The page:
Worcestershire Cathedral - Brief History and Regimental Connections
Situated on the River Severn opposite the county cricket ground, there has been a cathedral on this site in Worcester since 680 when Bishop Bosel was consecrated as the first bishop in that year. Nothing now remains of the first cathedral. However, the existing crypt of the cathedral does date from the 10th century and the time of Saint Oswald, then the Bishop of Worcester. The current cathedral, officially named The Cathedral Church of Christ and the Blessed Mary the Virgin of Worcester, dates from the 12th and 13th centuries. Bishop Oswald (c925 - 992) built a second abbey and monastery alongside Bishop Bosel's original cathedral.
Monks and nuns had been present at the Cathedral since the seventh century. The monastery became Benedictine in the second half of the tenth century. The Benedictine monks were driven out in January 1540 and replaced by secular canons. The cathedral was subject to major restoration work by Sir George Gilbert Scott and A. E. Perkins in the 1860s (both men are buried at the cathedral).
The Cathedral contains the tomb of King John in its chancel. Before his death in Newark in 1216, John had requested to be buried at Worcester. He is buried between the shrines of Saint Wulstan and Saint Oswald (now destroyed).
The Cathedral suffered great devastation during the Great Rebellion 1642-1659. beginning with Sunday, 25th September 1642, when the rebel soldiers under the Earl of Essex went to Church and with insult destroyed the Altars, Vestments, stained glass windows, and Organ—the Cathedral was derelict and the Divine Service silent till 31st August 1660.
The cathedral has a memorial, Prince Arthur's Chantry, to the young prince Arthur Tudor, who is buried there. Arthur's younger brother and next in line for the throne was Henry VIII. Worcester Cathedral was doubtless spared destruction by Henry VIII during the English Reformation because of his brother's Chantry in the cathedral.
Other famous burials at the cathedral include Prime Minister Stanley Baldwin (1867-1947), Bishop of Worcester John Gauden (1605-1662) and Richard Edes (d.1604), a Chaplain to Elizabeth I and James I.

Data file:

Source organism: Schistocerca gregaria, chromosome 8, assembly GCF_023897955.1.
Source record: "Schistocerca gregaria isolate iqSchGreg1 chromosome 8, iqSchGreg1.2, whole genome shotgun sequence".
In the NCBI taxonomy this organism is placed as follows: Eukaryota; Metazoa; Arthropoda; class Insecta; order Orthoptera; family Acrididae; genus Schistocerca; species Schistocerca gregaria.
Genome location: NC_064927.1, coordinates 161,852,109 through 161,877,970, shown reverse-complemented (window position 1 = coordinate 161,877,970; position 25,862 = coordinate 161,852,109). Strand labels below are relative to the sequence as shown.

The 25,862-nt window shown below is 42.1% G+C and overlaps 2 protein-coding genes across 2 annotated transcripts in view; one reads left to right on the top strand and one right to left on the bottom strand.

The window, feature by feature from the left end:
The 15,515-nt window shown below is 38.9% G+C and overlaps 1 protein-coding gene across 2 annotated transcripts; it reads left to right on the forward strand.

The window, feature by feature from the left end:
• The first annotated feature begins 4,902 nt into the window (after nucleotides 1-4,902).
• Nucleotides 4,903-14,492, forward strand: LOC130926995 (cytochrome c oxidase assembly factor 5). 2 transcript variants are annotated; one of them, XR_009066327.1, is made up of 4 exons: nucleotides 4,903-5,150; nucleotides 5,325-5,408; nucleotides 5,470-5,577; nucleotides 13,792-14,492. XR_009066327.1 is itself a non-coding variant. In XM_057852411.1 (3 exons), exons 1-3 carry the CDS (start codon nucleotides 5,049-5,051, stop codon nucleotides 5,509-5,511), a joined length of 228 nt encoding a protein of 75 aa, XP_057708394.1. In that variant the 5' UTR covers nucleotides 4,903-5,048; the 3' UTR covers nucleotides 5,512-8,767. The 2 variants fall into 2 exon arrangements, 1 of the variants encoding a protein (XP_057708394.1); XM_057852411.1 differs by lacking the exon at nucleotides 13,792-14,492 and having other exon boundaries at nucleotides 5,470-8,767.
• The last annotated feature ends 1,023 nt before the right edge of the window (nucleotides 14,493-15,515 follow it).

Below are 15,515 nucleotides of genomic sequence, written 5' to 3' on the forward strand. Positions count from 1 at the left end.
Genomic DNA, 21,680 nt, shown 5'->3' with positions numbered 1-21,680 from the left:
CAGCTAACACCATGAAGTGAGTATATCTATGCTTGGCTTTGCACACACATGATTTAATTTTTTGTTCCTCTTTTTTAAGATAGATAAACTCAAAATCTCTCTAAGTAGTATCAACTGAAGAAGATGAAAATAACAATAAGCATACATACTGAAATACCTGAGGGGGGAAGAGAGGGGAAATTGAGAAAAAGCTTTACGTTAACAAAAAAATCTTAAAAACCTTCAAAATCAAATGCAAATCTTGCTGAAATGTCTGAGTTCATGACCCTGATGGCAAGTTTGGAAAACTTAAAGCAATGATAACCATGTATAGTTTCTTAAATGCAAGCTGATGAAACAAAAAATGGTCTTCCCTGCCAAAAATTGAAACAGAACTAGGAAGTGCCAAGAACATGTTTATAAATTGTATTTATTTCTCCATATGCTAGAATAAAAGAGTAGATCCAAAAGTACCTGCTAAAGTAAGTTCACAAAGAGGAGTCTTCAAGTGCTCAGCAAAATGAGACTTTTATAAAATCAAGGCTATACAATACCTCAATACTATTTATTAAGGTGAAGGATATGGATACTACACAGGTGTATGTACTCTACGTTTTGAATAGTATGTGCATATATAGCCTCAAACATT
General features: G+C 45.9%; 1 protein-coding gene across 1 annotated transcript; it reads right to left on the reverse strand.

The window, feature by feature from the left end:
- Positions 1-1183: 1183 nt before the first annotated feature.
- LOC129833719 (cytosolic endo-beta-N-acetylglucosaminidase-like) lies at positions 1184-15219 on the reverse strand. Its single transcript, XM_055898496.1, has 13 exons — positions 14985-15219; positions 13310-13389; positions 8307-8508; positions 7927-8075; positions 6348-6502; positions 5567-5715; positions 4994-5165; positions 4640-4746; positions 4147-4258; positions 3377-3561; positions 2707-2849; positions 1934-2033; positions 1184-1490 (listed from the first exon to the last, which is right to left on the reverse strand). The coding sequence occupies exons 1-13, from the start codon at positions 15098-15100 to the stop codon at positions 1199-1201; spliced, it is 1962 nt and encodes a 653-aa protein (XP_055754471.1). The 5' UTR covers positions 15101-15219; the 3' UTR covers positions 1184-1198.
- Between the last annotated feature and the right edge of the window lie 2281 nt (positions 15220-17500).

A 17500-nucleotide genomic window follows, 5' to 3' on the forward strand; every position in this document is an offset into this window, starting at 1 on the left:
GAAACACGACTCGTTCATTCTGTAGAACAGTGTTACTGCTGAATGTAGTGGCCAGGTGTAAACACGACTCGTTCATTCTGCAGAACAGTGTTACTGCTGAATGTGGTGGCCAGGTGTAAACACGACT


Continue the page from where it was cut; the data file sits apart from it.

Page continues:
Worcester was a strongly Royalist town and it was at Worcester 1651 that the New Model Army of Oliver Cromwell decisively won what proved to be the last battle of the English Civil War, against the largely Scottish Royalist forces assembled by Charles II.
Worcester Cathedral has long links with the Worcestershire Regiment. It was at the cathedral that the men who trained for war went to worship, there the Colours of the Regiment rested during the Regiment's absence on active service, and there those who returned went to offer thanksgiving.
Inside the Cathedral, in the West wall of the North Choir Transept, i.e. in the wall of the Chapel of St. George, looking down on the Altar is the wonderful "Memorial Window, to the Officers, Warrant Officers, Non-Commissioned Officers, and Men of the County and City of Worcester, and of The Worcestershire Regiment, who gave their Lives in the Great War." In this chapel you will find many memorials and tributes to the Worcestershire Regiment including the Colours of the different battalions hanging from the walls.
There are also a number of other Regimental tributes in the Cathedral, including;
A brass to the memory of Major-General Fitz-William Frederick Hunter, formerly of the 47th and 36th Regiments, who commanded the Worcester Regimental District for 5 years.
Monument erected by the Earl of Strafford to Officers, N.C.O.'s and Privates of the 29th (all of whose names are recorded) who fell on the Banks of the Sutlej.
Brass to the N.C.O.'s and Men of the 1st Battalion (late 29th) who fell in the South African War of 1899-1902, erected by Officers, N.C.O.'s and Men of the Battalion.
The Cathedral also holds books of remembrance containing the names of the the men of the Worcestershire Regiment who gave their lives during war.